Two hundred and eight years ago, brave Haitians declared an end to slavery, giving birth to a new nation where each person was a human being. Tout moun se moun. This move advanced the notion of human rights for the first time in modern history, and was a vast departure from the values that were held in high regard during French colonial rule.
While at its inception, the revolutionary ideals of the newly formed nation called Haiti held great promise, the reality as understood today detracts from this plesant image. Still, our rituals and their symbolic associations mirror these revolutionary ideals. For example, soup joummou, the New Year’s and Independence Day celebratory pumpkin soup, signifies the communion of equals through the consumption of the once forbidden delicacy reserved for the colonial masters. Today, as family and friends gather around the dinner table, we are clearly proud of our freedom and accomplishments, yet know that there are countless Haitians who are hungry, sleeping under tents. Two hundred and eight years after independence, many Haitians live in abject poverty and have no rights as humans.
This January 1, I chose to contemplate the ironies that plague my beloved Haiti. Here, the once brave nation of the New World, the champion of the downtrodden, finds itself languished and atrophied, all but consumed by self-hatred and in-fighting that is a legacy of our colonial past. As I watched the happy spoons around my dinner table, I imagined the millions of dry mouths that hum prayers for their next meal. I contemplated the undocumented Haitians, who remain uncounted solely because of the ineptitude of the Haitian government. I lamented the thousands of bodies washed away by floods, or buried in mass graves, or dead at sea.
Their citizenship can never be memorialized. I envisioned those who would be born this year without even a birth certificate.
I remember as a child, bringing small bowls of soup to those who were less fortunate; my grandfather, my mom and to some extent, my dad before he left for the States, always uttered the word charit (charity) around the holidays. For many poor families, it was the charit of others that gave them the chance to taste soup joummou on Independence Day. In the days since, I’ve been puzzled by the absence of a national kombit (coming together) that was so prevalent within peasant circles and even among small pockets of the middle and upper class in urban areas like in Port-au-Prince.
In those days, it was unlikely to encounter an individual – impoverished or not – without formal documentation. I grew up with family and friends who had birth certificates, passports and licenses – those who knew their birthdays. In recent years, however, I have met countless Haitians who live under the radar of the government, have never had their picture taken, and are simply ecstatic to see themselves on a video camera’s viewfinder. How absurd and even criminal it is for a nation not to be able to account for all of its citizens in the twenty-first century! How can we secure our territory when some convicted criminals and known gang members do not have official IDs? The future of the nation cannot rely on haphazard mechanisms or God’s will.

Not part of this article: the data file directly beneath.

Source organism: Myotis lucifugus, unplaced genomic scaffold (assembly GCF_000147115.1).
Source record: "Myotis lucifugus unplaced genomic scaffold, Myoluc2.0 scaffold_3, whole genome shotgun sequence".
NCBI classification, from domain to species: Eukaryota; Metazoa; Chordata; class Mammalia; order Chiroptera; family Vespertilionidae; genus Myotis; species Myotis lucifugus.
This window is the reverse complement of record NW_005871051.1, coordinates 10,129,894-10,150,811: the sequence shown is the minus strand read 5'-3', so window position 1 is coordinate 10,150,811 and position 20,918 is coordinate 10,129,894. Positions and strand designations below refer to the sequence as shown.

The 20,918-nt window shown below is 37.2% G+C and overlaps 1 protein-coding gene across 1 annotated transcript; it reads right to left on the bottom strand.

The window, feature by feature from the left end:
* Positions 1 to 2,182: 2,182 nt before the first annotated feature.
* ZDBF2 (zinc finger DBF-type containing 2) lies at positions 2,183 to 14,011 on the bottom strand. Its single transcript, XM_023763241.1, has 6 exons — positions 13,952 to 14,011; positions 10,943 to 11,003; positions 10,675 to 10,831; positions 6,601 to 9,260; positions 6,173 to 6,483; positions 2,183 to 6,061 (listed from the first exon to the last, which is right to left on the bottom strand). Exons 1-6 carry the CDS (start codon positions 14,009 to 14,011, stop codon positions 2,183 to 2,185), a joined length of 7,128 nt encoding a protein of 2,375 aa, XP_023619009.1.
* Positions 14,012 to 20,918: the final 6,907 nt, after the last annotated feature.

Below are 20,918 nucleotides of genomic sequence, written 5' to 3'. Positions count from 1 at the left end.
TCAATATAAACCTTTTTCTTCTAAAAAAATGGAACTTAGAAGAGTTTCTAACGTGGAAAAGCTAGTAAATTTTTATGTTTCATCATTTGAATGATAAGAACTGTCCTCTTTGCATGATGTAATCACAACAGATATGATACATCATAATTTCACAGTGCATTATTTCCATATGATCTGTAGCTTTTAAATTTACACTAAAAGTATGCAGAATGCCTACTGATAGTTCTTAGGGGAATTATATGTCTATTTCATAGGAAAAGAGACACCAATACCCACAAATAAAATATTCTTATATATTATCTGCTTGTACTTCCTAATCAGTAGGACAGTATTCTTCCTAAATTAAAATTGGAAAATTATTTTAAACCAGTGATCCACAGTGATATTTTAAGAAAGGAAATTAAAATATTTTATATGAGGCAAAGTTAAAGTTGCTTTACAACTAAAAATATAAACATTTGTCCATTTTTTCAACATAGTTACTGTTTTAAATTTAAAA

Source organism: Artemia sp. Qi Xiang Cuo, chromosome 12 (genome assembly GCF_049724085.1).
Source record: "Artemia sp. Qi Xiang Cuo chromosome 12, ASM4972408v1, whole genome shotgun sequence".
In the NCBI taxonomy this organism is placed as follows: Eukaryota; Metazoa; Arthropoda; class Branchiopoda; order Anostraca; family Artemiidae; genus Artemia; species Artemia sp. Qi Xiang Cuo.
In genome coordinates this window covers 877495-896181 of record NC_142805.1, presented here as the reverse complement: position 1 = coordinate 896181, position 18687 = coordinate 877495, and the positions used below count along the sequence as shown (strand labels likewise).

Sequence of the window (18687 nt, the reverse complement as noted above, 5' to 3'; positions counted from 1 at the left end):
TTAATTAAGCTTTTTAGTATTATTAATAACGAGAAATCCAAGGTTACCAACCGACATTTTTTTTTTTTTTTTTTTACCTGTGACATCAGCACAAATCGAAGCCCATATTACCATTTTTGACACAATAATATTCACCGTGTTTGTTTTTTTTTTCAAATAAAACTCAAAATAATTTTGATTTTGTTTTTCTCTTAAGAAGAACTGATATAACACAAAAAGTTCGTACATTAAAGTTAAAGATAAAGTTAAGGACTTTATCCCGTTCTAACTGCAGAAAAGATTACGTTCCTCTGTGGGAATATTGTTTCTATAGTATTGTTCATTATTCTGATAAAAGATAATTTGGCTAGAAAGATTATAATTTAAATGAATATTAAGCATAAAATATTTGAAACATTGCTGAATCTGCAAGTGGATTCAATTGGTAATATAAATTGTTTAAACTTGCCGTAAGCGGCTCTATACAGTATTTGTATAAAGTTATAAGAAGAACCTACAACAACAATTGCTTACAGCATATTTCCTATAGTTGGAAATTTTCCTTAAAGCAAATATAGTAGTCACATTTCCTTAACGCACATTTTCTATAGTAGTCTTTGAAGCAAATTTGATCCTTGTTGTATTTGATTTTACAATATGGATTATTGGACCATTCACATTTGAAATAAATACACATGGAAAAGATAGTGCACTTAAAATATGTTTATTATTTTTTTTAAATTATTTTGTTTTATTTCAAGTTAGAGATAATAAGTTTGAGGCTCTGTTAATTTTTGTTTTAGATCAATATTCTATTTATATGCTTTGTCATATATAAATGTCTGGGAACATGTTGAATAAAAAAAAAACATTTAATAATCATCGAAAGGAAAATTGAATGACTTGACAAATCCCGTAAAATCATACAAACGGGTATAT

We will never be a collective force for national improvement until we recognize and document the existence of each of our members. A commune seeks communion with his and her fellow human beings. At my home, and perhaps in the home of many other Haitian families, we form these communes around the table on Independence Day – a bond of friendship where each is treated as an equal. The soup and other dishes symbolically bond family and friends who recognize each other’s dignity and worth as fellow human beings. It is unfortunate that this spirit fails to extend beyond our respective homes and dinner tables. Dignity and basic human rights have evaded the consciousness of the nation to the point that Haitians are born without having access to a birth certificate.
Where did we lose the idea that the common good of the nation was an obligation for our survival as a democratic nation? The communal ethos that was briefly born of the revolution has become an elusive quest, empty rhetoric. As a result, the security and future of the nation is directly on the line because a fairly large portion of the citizenry does not have an official identity. They cannot be counted as humans, and, as rights are only conferred to existing humans, they are exempted from these as well. Human rights and dignities have become the exclusive soup joummow of the twenty-first century.
Without an official identity, many Haitians cross borders unnoticed searching for a more prosperous existence. Ultimately, they are condemned to a similar fate as invisibles in foreign lands. They are the stateless beings who labor the sugarcane plantations of the Dominican Republic or are strewn like discarded fish across the Bahamas.
Each member of the collective union of the republic must be counted and certified from the moment of birth as a citizen of the nation so that rights can be conferred and records properly kept. Most importantly, each Haitian needs to be able to reference his or her individual birth history as well as his or her parents’.
Not wanting to dampen the happy mood around the table, I kept my thoughts to myself. The realities of Haiti are inescapable and they can beat you like a wet towel, or lift you up like a summer breeze. Even in front of a warm bowl of soup joummou however, it is difficult to avoid intrusive thoughts about the negative realities of Haiti. Unfortunately, it seems that many of those with the power to change those realities don’t have as difficult a time.
Patrick Sylvain is an Instructor of Haitian Language and Culture at Brown University.